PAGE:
• We have developed a clear and consistent process for weigh-ins that makes the official scale available to the boxers prior to the official weigh-in but provides just one chance for boxers in non-title fights to step on the scale at the official weigh-in.  In title fights, boxers who weigh in heavy are given two hours to make weight.

  • We have required that promoters provide the same brand and model of gloves to both boxers in a bout.  If a boxer wants to wear a different brand or model, then the boxer or his team must supply two pairs of the gloves (or four in a title bout) so that the other boxer will have the option of wearing either the gloves provided by the promoter or the same gloves that his or her opponent is wearing.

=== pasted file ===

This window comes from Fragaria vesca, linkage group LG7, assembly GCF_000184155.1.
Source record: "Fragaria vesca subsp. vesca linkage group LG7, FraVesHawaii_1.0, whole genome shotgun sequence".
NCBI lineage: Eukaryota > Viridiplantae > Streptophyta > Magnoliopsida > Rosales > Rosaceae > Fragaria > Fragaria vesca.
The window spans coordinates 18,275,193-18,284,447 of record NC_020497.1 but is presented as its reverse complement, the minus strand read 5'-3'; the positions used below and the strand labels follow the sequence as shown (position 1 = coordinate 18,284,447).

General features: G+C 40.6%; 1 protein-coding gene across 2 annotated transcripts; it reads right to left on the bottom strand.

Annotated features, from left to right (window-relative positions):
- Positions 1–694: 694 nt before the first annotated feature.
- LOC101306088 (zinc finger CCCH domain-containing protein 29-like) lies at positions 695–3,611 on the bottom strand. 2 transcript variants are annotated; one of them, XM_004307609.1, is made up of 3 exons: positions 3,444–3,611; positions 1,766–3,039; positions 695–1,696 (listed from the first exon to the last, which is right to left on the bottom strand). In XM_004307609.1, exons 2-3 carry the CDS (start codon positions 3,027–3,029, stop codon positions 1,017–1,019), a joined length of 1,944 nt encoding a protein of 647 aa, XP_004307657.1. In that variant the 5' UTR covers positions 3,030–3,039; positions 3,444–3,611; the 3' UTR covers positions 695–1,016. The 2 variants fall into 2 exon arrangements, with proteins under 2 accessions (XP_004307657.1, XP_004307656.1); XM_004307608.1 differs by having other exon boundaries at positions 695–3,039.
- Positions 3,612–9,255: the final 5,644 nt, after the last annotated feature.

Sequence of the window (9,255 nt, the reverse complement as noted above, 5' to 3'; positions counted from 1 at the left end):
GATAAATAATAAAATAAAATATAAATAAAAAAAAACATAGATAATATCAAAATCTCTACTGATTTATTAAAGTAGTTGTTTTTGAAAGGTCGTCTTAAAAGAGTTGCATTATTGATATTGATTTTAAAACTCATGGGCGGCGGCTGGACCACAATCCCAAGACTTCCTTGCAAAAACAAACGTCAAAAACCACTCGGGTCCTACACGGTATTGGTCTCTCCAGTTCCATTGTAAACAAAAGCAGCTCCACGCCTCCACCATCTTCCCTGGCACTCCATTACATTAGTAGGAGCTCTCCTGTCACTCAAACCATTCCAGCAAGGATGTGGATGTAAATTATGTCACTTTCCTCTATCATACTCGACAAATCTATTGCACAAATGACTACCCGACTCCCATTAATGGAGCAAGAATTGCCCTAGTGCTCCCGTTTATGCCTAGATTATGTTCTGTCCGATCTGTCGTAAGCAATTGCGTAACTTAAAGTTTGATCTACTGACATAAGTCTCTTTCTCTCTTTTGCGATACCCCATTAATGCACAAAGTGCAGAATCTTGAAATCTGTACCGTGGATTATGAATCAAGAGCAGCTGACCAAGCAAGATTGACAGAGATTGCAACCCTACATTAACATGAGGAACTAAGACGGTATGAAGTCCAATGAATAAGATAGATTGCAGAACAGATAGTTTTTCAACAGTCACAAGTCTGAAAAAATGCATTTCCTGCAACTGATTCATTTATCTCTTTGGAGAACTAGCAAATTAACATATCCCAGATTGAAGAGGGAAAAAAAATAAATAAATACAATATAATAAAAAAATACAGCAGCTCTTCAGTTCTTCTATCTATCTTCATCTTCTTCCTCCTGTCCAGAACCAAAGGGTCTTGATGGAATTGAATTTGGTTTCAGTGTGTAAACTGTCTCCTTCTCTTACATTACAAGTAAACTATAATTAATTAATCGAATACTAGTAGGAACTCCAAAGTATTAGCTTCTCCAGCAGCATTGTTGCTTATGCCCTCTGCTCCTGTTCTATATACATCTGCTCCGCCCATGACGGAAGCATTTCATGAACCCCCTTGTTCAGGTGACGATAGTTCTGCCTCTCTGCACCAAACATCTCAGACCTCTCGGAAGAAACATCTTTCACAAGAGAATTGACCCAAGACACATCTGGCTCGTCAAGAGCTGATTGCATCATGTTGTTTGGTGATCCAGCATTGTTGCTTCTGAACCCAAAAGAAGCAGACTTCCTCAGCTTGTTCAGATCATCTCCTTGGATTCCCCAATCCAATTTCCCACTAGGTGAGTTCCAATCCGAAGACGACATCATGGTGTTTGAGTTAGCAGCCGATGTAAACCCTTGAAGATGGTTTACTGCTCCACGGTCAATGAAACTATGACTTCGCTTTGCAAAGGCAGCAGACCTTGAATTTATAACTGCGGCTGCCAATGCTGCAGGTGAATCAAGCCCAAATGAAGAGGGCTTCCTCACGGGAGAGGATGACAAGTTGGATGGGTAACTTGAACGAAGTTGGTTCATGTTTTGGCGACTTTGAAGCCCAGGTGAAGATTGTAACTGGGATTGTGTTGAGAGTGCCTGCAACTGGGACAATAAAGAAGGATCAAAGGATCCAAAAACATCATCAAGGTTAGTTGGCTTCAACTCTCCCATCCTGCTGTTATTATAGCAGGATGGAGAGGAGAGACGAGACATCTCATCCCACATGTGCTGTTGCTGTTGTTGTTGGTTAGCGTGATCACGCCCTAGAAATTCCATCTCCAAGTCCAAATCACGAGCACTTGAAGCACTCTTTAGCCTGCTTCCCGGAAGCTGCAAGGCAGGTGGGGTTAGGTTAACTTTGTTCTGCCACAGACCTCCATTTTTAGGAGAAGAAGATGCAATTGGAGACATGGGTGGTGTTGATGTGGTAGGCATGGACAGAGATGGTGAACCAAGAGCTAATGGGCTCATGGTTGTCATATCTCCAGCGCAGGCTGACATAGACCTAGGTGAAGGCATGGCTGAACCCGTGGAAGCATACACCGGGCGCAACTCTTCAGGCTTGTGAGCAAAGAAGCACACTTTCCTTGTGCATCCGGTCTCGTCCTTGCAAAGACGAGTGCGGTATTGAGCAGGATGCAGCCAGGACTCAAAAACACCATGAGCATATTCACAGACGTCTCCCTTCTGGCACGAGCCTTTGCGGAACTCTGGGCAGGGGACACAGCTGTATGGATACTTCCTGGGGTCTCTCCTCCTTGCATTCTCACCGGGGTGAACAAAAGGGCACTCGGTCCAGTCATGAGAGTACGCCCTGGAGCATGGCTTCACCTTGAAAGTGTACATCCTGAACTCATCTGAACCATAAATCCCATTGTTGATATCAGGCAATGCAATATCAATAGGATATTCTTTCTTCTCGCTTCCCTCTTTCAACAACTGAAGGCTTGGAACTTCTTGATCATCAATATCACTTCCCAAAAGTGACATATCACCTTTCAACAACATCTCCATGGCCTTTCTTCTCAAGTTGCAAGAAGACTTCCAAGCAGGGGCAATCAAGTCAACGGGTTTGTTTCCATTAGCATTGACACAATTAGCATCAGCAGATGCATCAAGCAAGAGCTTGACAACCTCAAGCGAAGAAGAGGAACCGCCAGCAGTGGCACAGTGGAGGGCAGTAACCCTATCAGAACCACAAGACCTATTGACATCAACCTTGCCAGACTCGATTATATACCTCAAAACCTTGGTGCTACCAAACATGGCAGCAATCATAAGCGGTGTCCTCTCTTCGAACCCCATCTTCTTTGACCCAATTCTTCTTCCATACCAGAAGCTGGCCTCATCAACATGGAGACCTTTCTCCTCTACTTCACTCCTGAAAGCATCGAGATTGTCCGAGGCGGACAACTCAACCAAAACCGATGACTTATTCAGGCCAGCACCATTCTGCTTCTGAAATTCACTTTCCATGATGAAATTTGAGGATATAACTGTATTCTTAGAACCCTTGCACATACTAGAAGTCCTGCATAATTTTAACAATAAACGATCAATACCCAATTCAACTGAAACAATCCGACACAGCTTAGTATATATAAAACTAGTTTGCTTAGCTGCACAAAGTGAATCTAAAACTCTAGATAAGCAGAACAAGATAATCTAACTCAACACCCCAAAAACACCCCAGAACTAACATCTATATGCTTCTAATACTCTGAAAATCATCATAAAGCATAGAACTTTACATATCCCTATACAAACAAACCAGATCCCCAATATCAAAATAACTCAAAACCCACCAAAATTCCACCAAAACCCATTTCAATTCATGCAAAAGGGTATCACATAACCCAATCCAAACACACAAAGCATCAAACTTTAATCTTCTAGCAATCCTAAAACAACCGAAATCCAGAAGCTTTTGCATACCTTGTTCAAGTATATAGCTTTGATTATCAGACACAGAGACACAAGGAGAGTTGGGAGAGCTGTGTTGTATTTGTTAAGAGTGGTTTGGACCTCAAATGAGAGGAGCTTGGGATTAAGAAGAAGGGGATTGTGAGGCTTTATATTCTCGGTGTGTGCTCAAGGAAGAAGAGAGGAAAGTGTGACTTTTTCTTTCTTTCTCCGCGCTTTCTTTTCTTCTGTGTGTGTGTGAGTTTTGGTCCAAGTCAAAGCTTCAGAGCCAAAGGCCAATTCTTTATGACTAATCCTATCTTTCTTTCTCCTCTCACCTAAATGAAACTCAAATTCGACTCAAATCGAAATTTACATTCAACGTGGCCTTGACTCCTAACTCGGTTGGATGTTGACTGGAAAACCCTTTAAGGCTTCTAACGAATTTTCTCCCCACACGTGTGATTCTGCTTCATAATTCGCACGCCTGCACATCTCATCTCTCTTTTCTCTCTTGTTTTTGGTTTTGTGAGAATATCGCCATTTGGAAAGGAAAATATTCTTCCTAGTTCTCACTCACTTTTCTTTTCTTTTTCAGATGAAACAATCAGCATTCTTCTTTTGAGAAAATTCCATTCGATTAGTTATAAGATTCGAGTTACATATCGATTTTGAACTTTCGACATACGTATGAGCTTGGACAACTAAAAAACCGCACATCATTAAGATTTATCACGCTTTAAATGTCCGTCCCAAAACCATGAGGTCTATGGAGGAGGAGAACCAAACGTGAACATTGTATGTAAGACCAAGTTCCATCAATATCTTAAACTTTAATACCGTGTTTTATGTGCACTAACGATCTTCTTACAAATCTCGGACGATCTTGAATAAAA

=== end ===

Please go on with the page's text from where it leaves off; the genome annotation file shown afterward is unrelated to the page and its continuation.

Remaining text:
• We encourage the boxer’s trainer to have a representative watch the opponent wrap and glove up prior to a bout. 

In addition to our efforts to create a professional environment that protects boxers and advances the integrity of the sport, I am particularly proud of our program to promote boxer health through the NYSAC Health Insurance Initiative.  Through a series of open houses at the Commission, at boxing gyms and at weigh-ins, the Commission has arranged for boxers to receive one-on-one assistance in enrolling in health insurance plans through the New York State of Health Marketplace.  Our success is measured in the number of enrollees.  Sixty-nine boxers and other boxing people who did not previously have health coverage (and 90 individuals in total when family members are included) are now enrolled in health insurance plans.  Boxers who are injured in the gym can now go to a doctor and know that they will be covered, and they can maintain their good health by going for an annual check-up.